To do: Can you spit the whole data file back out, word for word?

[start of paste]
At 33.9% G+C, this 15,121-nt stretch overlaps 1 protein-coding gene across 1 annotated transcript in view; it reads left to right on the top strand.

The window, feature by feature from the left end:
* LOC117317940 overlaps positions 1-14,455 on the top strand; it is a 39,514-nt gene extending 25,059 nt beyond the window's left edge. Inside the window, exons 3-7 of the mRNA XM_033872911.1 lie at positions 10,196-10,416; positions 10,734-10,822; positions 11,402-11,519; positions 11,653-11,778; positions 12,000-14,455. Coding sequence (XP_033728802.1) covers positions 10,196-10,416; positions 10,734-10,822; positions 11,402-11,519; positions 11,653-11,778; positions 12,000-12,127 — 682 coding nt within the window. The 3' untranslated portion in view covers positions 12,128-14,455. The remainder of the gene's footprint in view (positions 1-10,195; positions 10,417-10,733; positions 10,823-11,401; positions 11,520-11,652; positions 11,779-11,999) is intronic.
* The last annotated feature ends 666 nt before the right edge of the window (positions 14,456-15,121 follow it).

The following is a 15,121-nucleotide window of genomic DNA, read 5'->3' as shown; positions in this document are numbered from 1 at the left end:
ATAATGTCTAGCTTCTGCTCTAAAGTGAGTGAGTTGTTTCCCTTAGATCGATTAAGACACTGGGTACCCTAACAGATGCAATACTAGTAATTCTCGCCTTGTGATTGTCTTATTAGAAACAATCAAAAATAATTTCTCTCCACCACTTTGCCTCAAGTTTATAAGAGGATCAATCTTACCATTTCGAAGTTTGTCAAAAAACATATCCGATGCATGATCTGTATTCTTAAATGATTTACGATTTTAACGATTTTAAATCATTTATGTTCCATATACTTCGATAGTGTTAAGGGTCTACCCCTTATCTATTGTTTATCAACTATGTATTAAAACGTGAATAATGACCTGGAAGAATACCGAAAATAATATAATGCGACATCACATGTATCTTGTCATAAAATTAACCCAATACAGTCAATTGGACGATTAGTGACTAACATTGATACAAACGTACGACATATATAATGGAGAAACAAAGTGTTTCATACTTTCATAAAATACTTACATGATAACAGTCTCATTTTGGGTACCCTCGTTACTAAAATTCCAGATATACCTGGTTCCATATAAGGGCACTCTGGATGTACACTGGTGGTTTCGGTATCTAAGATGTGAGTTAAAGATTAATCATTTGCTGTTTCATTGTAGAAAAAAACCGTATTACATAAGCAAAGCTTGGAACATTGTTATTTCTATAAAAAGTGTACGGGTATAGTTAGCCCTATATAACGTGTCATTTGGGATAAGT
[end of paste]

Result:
At 33.9% G+C, this 15,121-nt stretch overlaps 1 protein-coding gene across 1 annotated transcript in view; it reads left to right on the top strand.

The window, feature by feature from the left end:
* LOC117317940 overlaps positions 1-14,455 on the top strand; it is a 39,514-nt gene extending 25,059 nt beyond the window's left edge. Inside the window, exons 3-7 of the mRNA XM_033872911.1 lie at positions 10,196-10,416; positions 10,734-10,822; positions 11,402-11,519; positions 11,653-11,778; positions 12,000-14,455. Coding sequence (XP_033728802.1) covers positions 10,196-10,416; positions 10,734-10,822; positions 11,402-11,519; positions 11,653-11,778; positions 12,000-12,127 — 682 coding nt within the window. The 3' untranslated portion in view covers positions 12,128-14,455. The remainder of the gene's footprint in view (positions 1-10,195; positions 10,417-10,733; positions 10,823-11,401; positions 11,520-11,652; positions 11,779-11,999) is intronic.
* The last annotated feature ends 666 nt before the right edge of the window (positions 14,456-15,121 follow it).

The following is a 15,121-nucleotide window of genomic DNA, read 5'->3' as shown; positions in this document are numbered from 1 at the left end:
ATAATGTCTAGCTTCTGCTCTAAAGTGAGTGAGTTGTTTCCCTTAGATCGATTAAGACACTGGGTACCCTAACAGATGCAATACTAGTAATTCTCGCCTTGTGATTGTCTTATTAGAAACAATCAAAAATAATTTCTCTCCACCACTTTGCCTCAAGTTTATAAGAGGATCAATCTTACCATTTCGAAGTTTGTCAAAAAACATATCCGATGCATGATCTGTATTCTTAAATGATTTACGATTTTAACGATTTTAAATCATTTATGTTCCATATACTTCGATAGTGTTAAGGGTCTACCCCTTATCTATTGTTTATCAACTATGTATTAAAACGTGAATAATGACCTGGAAGAATACCGAAAATAATATAATGCGACATCACATGTATCTTGTCATAAAATTAACCCAATACAGTCAATTGGACGATTAGTGACTAACATTGATACAAACGTACGACATATATAATGGAGAAACAAAGTGTTTCATACTTTCATAAAATACTTACATGATAACAGTCTCATTTTGGGTACCCTCGTTACTAAAATTCCAGATATACCTGGTTCCATATAAGGGCACTCTGGATGTACACTGGTGGTTTCGGTATCTAAGATGTGAGTTAAAGATTAATCATTTGCTGTTTCATTGTAGAAAAAAACCGTATTACATAAGCAAAGCTTGGAACATTGTTATTTCTATAAAAAGTGTACGGGTATAGTTAGCCCTATATAACGTGTCATTTGGGATAAGT